Archive: Installing an eRVin Software Image with Balena Etcher

WARNING: If you already have a running eRVin or CoachProxy system DO NOT overwrite the existing SD card! Purchase a new card (they are cheap), that way you can easily revert to the original should something go wrong.


In addition to the image file you will need the following:

  • An 16gb or larger Class 10 micro SDHC card. An 8gb card should work but we recommend a 16gb card to provide for future expansion. 32gb or 64gb cards will work also but may be overkill unless you know you will eventually require the additional resources. We recommend a well known name brand SD card to avoid potential quality and/or performance issues. The Sandisk cards have so far proven to be very reliable. While the eRVin devices have been extremely reliable, we suggest always having a second backup micro SD card on hand, especially if you will be experimenting with your own modifications.
  • The free Balena Etcher application.
  • A Windows or MacOS device that can run the Balena Etcher application.
  • An SD card reader, either built in to your Windows or MacOS device or a USB dongle.
  • The SSID (network name) and password for the local WiFi network.

Create your image:

  1. Download the latest eRVinOS image file to your Windows or MacOS device.
  2. Download and install the Balena Etcher application.
  3. Insert the SD card in the Windows or MacOS device. Ignore any error messages or prompts to format the card.
  4. Run the Balena Etcher application.

  5. Navigate to the image file and select it.
  6. Click the Flash button.
  7. The process can take up to 45 minutes to complete.
  8. When complete Balena Etcher will unmount the partitions so it is OK to physically remove the SD card at this point (at least that is true when using Windows, I’ve never done it on MacOS).

Add WiFi info to the SD Card Image:

  1. If you haven’t removed the SD card from the Windows or MacOS device, do that now then reinsert it.
  2. A window should open that is the boot partition of the image. There will be a bunch of files listed, don’t change anything. You will probably also get pops ups telling you the SD card needs to be formatted –  IGNORE THOSE, just cancel them
  3. Download the wpa_supplicant.conf-blank.txt file from here. Then using a text editor of your choice – on my Windows PC I usually just use Notepad – edit the information in the file as described in the following steps.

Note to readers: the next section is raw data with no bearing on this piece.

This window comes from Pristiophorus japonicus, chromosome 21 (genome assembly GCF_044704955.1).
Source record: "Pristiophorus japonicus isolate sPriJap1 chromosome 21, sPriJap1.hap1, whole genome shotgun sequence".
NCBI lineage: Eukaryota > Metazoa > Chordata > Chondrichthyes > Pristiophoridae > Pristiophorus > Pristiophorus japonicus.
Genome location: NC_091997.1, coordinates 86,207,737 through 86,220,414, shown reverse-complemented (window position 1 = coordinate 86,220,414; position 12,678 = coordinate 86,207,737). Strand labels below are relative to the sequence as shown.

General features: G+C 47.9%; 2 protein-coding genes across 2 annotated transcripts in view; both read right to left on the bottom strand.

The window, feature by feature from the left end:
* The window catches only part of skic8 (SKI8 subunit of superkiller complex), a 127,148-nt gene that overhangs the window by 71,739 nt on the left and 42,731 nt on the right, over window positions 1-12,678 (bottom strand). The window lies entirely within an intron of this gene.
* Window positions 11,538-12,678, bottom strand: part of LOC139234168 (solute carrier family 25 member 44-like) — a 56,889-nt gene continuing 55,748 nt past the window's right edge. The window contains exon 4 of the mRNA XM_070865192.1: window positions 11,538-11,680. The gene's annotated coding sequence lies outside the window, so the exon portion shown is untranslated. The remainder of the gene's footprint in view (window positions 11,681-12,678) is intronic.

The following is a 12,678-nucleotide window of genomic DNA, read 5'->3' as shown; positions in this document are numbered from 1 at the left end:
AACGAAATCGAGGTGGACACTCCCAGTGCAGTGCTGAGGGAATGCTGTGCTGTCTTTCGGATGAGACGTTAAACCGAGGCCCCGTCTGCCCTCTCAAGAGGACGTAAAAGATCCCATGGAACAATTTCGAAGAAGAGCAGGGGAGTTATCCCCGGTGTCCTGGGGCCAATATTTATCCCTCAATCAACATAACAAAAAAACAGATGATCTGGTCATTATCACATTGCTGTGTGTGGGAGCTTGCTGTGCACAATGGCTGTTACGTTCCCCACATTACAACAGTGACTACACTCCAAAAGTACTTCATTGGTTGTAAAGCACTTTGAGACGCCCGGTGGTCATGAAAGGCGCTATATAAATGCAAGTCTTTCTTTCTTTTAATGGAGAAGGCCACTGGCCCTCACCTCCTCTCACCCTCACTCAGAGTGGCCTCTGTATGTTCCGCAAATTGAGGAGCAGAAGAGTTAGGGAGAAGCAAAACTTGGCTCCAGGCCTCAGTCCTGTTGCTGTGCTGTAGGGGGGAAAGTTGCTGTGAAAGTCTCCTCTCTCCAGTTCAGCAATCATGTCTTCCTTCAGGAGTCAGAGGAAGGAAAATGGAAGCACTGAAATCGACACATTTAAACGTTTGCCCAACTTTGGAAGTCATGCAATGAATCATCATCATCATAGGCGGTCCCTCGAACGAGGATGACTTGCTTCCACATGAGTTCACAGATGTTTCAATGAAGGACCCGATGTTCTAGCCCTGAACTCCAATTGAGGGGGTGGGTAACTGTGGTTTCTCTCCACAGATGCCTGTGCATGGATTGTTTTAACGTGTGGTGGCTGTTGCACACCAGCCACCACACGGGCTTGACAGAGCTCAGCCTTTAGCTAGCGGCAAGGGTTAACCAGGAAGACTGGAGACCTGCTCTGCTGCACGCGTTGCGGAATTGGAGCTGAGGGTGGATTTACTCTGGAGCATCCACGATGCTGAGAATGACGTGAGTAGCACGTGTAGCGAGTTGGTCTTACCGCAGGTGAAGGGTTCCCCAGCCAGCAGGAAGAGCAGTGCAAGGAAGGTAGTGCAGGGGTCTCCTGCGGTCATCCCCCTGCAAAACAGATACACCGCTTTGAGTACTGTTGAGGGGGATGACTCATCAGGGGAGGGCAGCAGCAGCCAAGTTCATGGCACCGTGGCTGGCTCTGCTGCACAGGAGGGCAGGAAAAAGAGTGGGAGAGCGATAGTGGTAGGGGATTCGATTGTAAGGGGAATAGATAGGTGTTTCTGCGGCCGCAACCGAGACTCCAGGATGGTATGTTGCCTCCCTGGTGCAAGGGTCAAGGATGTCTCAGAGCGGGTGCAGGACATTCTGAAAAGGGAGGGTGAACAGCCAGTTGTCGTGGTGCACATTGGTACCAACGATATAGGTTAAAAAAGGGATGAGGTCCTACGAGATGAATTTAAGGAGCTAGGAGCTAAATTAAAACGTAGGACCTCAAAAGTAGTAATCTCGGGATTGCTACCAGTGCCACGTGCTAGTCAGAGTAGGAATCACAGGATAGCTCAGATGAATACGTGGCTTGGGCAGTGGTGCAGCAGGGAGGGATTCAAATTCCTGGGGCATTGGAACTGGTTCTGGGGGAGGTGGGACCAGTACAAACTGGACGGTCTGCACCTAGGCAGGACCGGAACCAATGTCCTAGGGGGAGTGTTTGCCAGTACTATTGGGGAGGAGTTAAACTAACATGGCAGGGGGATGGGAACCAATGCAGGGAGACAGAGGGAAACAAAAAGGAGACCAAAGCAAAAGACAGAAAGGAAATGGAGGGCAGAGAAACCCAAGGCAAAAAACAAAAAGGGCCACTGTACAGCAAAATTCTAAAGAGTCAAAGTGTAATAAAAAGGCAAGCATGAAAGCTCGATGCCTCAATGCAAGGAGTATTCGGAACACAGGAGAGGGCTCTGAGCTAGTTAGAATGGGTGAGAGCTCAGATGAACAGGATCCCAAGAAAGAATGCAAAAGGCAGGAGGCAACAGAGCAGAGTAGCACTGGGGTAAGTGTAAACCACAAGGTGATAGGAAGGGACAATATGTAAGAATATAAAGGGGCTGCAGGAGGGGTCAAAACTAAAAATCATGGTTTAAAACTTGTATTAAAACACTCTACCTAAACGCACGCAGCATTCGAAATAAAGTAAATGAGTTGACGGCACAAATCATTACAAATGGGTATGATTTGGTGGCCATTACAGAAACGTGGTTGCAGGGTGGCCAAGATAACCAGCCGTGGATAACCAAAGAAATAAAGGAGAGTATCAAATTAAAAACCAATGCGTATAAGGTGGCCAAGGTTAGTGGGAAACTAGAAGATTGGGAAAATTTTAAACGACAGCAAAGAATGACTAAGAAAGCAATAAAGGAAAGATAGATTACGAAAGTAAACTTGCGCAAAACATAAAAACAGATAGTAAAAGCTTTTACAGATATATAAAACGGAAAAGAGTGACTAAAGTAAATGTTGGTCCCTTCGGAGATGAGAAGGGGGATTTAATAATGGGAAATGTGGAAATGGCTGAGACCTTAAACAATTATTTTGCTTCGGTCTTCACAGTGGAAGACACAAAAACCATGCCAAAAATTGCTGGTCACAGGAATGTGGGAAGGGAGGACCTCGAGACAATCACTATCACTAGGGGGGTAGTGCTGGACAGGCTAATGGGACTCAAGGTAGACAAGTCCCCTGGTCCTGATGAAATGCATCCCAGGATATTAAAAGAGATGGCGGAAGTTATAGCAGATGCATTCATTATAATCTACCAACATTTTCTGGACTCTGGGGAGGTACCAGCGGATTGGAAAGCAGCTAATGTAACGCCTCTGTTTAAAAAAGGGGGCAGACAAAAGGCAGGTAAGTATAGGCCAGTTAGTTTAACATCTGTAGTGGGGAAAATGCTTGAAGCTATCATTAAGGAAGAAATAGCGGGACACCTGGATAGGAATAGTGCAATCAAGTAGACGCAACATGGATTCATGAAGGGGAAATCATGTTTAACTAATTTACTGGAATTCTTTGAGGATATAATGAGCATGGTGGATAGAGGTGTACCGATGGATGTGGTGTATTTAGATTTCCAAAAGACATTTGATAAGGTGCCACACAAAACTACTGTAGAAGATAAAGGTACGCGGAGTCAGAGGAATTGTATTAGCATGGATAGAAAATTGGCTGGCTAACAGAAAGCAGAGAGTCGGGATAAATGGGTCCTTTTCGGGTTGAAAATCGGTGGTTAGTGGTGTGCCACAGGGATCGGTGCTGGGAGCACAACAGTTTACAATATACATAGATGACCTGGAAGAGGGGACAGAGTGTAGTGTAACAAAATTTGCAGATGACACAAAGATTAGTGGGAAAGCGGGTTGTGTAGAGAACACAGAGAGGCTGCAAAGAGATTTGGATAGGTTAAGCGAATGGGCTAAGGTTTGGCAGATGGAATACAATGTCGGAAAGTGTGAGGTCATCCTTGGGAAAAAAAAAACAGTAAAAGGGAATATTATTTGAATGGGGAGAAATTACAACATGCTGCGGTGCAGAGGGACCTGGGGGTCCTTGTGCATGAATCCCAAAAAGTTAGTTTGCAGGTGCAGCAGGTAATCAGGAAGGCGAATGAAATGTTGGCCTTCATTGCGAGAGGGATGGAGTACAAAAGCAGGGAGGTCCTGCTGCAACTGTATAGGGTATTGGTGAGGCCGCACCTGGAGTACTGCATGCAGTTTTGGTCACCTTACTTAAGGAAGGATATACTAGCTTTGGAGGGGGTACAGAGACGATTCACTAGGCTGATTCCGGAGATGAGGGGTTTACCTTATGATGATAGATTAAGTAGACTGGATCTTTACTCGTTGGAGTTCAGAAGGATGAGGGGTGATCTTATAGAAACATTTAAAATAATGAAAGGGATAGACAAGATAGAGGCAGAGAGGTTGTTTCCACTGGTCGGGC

4. Edit  MyWiFiNetworkName to the name (SSID) of the WiFi network you will be connecting eRVin. Make sure the name is spelled exactly the same including capitalization and any spaces. Leave the double quotes.
  5. Edit  mywifipassword  to the password of your WiFi network, it also must be within quotes.
  6. Save the file with the updated info with the filename wpa_supplicant.conf
  7. Copy wpa_supplicant.conf to the root of the SD card boot partition as per step 2.
  8. Safely eject the card from your PC or Mac make sure the eRVin device is powered off and insert it into the micro SD slot on the eRVin device.
  9. You are now ready to boot eRVin! For the next steps go to Connecting eRVin to your RV.

3 Comments to Archive: Installing an eRVin Software Image with Balena Etcher

  1. […] If for some reason you prefer to use the Balena Etcher method that procedure has been archived here. […]

  2. […] If your wifi info was not pre-loaded correctly, or does not work for some reason, please see this post for how to change it.   Step 3 – Now you can connect to eRVin from any device that has a web […]

  3. […] Use a network scanner app, such as Fing. Download the app to a device on the same wifi network as eRVin and run it, then do a scan of your network. Again, look for a device with a name like Raspberry, Raspberry Pi or coachproxyos. It will look something like the highlighted item in the Fing screen capture below that was done from my Android phone. Make note of the IP address. For example my eRVin’s IP address shown below in the screen capture is, yours of course will be different. If you still can’t find it, then you may not have entered the WiFi info correctly into Raspberry Pi Imager when you originally flashed the image. You can try and flash the image again, or you can try this method. […]

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